But I hesitated. This was neither fear of exposure nor the Sunday-morning lethargy that shows up every now and then; I couldn’t sanitize or pray this away.

Maybe God is about to say something that will change everything.

I dragged myself out of the house anyway, suddenly thinking about that “new thing” scripture that pastors and prophets have been talking about this year. Starting the car, I wondered what new thing might spring up after this Season of Silence. And if we were still scurrying to adjust and react—still safe-guarding or re-inventing our old thing—how would we recognize a new one?

I can’t claim to know what God is up to. He never seems anxious to divulge details…but what if this time, it’s different? What if the silence is to help us perceive His direction; His path through the wilderness?

Maybe God is about to say something that will change everything

So maybe, right now, worship in one accord is all of us being still—and listening for His voice.

Isaiah 43:19

Majestic

This weekend I remembered a netball match I saw at least 7 years ago. One team had a huge player: 16 years old, 6 feet tall. The other team was made up of mostly adult women, but none came close to this girl in size or presence.

She was majestic.

In the first 2 minutes of the game, I witnessed an attack on this girl by one of the shorter women on the other team. She ran at this girl hard; the unexpected impact almost knocked the teen to the ground. I knew why. By the end of the game, we all did.

But the assault bewildered the huge girl. She looked at the woman with a surprised hurt I will never forget—like she just couldn’t understand why. And for the rest of the game, she avoided an opponent half her size…which eventually cost her team a victory that had pretty much belonged to them in the beginning.

If we’re not careful, we’ll make the same mistake.

The enemy’s tactics are designed to keep you bewildered and licking your wounds. Listen: I know that thing came hard for you. I know it was a dirty, unfair move. I know it cost you something last time you tried and I know it still hurts. But I’m telling you with love, friend: that’s not a reason to bow out. You don’t know what’s riding on your finishing…or where this round will lead. So get up again, love. Shake it off and try again because you have a God who breaks rules for you, too. And He says this Victory is yours because His Power is within you, and that makes you…Majestic.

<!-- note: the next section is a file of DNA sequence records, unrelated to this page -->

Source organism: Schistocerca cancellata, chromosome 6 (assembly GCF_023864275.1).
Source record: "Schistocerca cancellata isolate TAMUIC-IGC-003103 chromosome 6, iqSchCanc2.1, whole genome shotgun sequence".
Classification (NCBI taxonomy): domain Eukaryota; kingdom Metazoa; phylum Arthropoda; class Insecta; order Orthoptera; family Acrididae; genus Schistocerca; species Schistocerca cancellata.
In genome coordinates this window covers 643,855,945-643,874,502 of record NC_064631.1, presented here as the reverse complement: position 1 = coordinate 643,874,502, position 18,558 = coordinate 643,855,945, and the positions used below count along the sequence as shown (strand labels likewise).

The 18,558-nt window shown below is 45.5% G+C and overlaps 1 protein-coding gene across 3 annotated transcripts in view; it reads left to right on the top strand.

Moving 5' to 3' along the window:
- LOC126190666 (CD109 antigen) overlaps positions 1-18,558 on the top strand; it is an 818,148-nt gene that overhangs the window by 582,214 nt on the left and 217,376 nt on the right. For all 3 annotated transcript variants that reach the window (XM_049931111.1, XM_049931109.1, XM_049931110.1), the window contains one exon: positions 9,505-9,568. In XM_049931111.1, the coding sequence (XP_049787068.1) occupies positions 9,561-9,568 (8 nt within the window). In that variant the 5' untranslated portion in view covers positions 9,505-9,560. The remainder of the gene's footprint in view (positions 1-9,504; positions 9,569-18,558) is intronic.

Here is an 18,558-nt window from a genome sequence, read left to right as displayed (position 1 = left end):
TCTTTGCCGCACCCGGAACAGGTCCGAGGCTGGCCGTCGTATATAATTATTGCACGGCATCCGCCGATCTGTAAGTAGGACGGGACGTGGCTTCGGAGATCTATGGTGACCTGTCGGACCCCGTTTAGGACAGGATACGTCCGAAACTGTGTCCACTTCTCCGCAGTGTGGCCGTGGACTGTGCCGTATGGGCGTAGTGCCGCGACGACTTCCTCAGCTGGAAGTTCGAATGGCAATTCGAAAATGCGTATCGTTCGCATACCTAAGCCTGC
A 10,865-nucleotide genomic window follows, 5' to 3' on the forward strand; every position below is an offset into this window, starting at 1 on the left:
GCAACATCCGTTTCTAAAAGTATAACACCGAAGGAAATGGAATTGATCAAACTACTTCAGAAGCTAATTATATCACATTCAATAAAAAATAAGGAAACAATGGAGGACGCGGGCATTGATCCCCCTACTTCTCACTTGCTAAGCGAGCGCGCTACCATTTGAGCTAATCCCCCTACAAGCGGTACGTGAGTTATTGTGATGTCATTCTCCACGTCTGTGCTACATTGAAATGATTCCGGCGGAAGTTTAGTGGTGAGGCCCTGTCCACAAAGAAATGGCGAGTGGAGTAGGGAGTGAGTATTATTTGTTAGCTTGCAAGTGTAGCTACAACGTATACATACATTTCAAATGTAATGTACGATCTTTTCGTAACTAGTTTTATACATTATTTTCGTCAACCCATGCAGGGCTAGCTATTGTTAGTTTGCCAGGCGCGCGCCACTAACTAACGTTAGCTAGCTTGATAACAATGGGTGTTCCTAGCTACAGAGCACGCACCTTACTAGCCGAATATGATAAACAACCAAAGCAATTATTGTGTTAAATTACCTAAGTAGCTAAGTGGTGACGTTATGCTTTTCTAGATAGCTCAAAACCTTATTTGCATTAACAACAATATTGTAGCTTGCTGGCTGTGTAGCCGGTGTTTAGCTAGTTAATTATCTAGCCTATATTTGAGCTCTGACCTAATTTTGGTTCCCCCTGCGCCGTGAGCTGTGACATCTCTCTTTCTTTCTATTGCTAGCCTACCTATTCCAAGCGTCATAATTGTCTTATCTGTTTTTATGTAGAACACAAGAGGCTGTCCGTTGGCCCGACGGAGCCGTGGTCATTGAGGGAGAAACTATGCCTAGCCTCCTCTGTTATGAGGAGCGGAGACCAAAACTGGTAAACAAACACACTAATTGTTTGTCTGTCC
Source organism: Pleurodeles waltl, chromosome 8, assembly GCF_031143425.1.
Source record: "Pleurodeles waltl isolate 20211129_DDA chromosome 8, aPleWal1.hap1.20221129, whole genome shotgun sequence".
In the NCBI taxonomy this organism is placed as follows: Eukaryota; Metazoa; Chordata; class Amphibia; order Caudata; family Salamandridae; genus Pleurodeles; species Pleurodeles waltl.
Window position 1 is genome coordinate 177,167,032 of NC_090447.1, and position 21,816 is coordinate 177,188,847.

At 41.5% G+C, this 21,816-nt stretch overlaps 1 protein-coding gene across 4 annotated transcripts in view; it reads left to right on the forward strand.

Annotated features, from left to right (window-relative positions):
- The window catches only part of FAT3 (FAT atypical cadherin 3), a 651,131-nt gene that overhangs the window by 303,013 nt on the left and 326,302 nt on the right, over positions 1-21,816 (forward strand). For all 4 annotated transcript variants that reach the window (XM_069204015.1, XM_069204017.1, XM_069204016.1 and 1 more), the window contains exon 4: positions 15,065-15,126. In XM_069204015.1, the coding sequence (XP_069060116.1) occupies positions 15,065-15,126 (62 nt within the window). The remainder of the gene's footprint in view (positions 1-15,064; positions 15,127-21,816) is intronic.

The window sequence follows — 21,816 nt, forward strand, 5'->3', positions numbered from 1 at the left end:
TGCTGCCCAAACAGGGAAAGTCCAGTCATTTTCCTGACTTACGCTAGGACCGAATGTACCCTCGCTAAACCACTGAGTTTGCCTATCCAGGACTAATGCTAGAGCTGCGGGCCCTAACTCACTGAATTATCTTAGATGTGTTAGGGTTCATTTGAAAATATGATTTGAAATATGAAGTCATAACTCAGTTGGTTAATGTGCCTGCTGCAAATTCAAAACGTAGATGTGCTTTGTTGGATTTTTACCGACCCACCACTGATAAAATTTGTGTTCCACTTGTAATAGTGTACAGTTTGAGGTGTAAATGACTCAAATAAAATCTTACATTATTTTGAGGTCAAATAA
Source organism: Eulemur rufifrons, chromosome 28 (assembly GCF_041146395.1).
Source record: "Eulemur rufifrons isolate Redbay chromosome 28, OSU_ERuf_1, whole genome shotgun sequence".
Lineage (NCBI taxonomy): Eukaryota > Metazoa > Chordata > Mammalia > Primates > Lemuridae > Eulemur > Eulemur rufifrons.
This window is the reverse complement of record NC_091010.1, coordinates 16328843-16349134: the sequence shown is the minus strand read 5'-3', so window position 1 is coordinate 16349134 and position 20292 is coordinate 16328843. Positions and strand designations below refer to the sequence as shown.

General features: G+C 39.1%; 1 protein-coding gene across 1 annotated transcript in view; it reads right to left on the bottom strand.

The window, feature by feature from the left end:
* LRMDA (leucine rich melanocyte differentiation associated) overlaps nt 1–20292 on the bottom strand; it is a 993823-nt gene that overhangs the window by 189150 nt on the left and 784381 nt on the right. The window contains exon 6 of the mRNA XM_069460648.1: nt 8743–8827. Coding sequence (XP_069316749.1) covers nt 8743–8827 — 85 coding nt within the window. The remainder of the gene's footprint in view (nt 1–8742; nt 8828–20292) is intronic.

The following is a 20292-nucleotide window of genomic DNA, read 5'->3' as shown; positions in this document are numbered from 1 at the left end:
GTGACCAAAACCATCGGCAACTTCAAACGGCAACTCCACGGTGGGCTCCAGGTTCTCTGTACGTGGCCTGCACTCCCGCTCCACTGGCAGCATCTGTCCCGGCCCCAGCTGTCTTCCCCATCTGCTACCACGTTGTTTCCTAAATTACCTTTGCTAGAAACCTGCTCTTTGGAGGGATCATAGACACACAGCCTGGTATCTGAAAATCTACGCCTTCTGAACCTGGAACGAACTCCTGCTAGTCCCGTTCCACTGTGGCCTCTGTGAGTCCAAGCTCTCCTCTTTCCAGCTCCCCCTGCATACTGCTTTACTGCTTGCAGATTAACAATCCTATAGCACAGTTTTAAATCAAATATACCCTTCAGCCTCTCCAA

What Will It Be?

You get a say.

I recently saw negativity defined as “the ability to find a problem for every solution”. I’ve been revisiting that in my mind and re-assessing some of the interactions I’ve had lately.

If you do the same, you might be surprised at how much negativity there is around you. It’s not just the news and talk shows, either. It’s the people in your circle, the ones you share and spend time with.

It might not be such a bad idea to sit back, be still, and take stock of who’s influencing your outlook, how you feel after you talk/spend time with those around you; who’s breathing life into you–and who’s draining it.

You have a choice in the way this year plays out for you. No, you won’t get to choose all of its little details. But, friend, you get to choose who you’ll stand with and what you let into the sacred space of your emotions. You get a say in what you hold on to and what you let go.

I pray you’ll be bold and let go of negativity and its sources. I pray you’ll remember that you get a say; you have a choice in how this year will go. I pray that every day this year, you’ll choose Peace.

Blessings and love…Tee❤

Be Still

Breathe. Relax those tense muscles around your neck, shoulders, and back. The ones in your legs too. And breathe.

There’s a lot going on right now; many little fires demanding immediate attention, because THIS,THIS,THIS is important!

Here’s what’s important, friend: your peace. Without that, nothing else matters much.

“Be Still and Know: A 40-day Journey to a Calmer Soul and a Deeper Relationship with God” is designed to help you secure your peace and grow closer to its Source. Every day. In 5 minutes or less, you can be inspired by Scripture, dive into a short, insightful reflection and grab a nugget to take with you through the day.

No, this devotional won’t magically add more time to your day. (Sorry.) But in 5 minutes, it could help you turn your whole day (and your year) around! We all need help staying calm and focusing on what really matters right now. Pick up a copy and grab yourself some peace!

Available on Amazon in ebook and print formats (click the link below):

https://www.amazon.com/Be-Still-Know-Journey-Relationship-ebook/dp/B08R25XWZ5/ref=tmm_kin_swatch_0?_encoding=UTF8&qid=&sr=